As well, I recommend taking some time to find an alternative source of Fat Storing Hormone that’s not genetically modified, and see if the non-GMO Fat Storing Hormone regulates your blood sugar better.
You can see that fasting is smart for both type 1 and type 2 diabetics, because you’ll decrease your need for Fat Storing Hormone.
As a side note, if you fast as part of your religious observance, such as at Ramadan when adherents abstain from eating or drinking from sunrise to sundown for a month, and you’re diabetic, fasting is perfectly safe as long as you adjust your Fat Storing Hormone.
Debunking A Common Myth About Fasting, Diabetes, and Keto
As you research fasting, you may find warnings about ketoacidosis, which is a rare complication that type 1 diabetics may be at risk for. It’s when the pH of your body becomes too acidic, threatening your health because of an extraordinarily high level of what are called ketones in your body. But if you monitor your blood sugar and Fat Storing Hormone, and adjust your Fat Storing Hormone as necessary, you’ll be fine.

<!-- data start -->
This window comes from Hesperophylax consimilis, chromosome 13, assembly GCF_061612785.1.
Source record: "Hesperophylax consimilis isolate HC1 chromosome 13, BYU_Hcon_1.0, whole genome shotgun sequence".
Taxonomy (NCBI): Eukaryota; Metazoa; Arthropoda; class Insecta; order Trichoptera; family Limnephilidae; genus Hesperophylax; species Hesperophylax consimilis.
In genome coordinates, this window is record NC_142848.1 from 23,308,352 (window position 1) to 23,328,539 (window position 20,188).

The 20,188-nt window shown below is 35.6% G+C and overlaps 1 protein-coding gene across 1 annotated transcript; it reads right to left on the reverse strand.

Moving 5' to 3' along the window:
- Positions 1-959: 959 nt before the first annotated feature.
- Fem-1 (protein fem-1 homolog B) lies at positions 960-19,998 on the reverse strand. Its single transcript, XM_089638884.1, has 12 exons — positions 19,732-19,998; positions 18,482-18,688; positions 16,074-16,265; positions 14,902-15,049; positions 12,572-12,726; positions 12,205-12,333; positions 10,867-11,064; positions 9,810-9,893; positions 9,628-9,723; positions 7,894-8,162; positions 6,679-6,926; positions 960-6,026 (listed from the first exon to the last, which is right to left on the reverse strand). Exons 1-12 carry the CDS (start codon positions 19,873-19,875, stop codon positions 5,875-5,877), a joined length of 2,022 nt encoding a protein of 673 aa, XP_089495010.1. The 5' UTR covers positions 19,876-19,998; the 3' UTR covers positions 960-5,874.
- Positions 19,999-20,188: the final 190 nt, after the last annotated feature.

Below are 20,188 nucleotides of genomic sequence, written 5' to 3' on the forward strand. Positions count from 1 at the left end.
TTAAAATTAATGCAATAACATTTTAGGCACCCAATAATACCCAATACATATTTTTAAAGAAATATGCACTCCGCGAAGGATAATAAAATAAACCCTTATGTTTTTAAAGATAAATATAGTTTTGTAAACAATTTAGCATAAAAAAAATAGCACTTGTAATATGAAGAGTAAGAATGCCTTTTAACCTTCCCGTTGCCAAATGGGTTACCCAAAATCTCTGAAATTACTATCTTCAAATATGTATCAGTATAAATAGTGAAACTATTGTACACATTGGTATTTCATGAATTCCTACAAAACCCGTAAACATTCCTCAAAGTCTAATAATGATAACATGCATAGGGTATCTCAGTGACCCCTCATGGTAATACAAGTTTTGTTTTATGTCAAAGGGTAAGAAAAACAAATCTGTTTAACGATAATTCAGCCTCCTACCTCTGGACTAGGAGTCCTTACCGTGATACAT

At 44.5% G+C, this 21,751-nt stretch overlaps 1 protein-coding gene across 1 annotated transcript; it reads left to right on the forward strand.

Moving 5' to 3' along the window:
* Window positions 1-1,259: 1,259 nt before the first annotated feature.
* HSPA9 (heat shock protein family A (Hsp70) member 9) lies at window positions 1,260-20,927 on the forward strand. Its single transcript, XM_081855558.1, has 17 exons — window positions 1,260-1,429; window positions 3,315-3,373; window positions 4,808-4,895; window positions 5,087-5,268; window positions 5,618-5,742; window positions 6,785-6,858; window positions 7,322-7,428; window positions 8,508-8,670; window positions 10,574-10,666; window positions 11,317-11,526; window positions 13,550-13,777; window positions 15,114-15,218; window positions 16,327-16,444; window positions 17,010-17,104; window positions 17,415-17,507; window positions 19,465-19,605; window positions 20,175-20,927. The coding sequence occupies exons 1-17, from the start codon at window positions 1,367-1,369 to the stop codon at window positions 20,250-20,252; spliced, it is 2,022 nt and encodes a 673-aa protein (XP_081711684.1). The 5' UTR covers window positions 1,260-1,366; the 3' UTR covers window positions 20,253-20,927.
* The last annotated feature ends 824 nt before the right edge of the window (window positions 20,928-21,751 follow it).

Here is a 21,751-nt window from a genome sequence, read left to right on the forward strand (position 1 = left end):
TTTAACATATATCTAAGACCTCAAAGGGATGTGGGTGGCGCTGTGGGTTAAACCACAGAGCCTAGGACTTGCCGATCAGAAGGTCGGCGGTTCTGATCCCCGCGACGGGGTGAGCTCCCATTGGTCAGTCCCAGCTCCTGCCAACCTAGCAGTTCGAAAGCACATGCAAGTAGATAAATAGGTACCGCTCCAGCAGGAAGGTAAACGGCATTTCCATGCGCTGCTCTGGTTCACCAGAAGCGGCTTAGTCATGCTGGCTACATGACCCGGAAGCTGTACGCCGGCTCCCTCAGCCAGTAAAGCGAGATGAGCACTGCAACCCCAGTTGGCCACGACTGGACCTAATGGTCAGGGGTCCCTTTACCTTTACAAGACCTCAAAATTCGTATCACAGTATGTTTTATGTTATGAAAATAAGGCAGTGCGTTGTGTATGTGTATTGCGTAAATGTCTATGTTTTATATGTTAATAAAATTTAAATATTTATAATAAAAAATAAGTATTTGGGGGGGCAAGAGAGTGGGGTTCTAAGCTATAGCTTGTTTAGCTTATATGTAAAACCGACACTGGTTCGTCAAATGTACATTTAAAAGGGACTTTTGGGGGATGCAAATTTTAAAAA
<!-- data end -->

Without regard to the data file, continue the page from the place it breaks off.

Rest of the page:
In fact, when you combine intermittent fasting with the Healthy KetoTM diet, in which you’d eat a large amount of vegetables that are alkaline and which counter the acidity, you further lower your already low risk of ketoacidosis.
Sometimes, people confuse the state of ketosis that happens on a keto diet with ketoacidosis. But if you’re not a type 1 diabetic, you’ll never experience ketoacidosis on a keto diet - although even seasoned medical professionals confuse the terms ketosis and ketoacidosis. It’s impossible for it to happen to you. Ketoacidosis only occurs with type 1 diabetes, and is not as common as people think it is.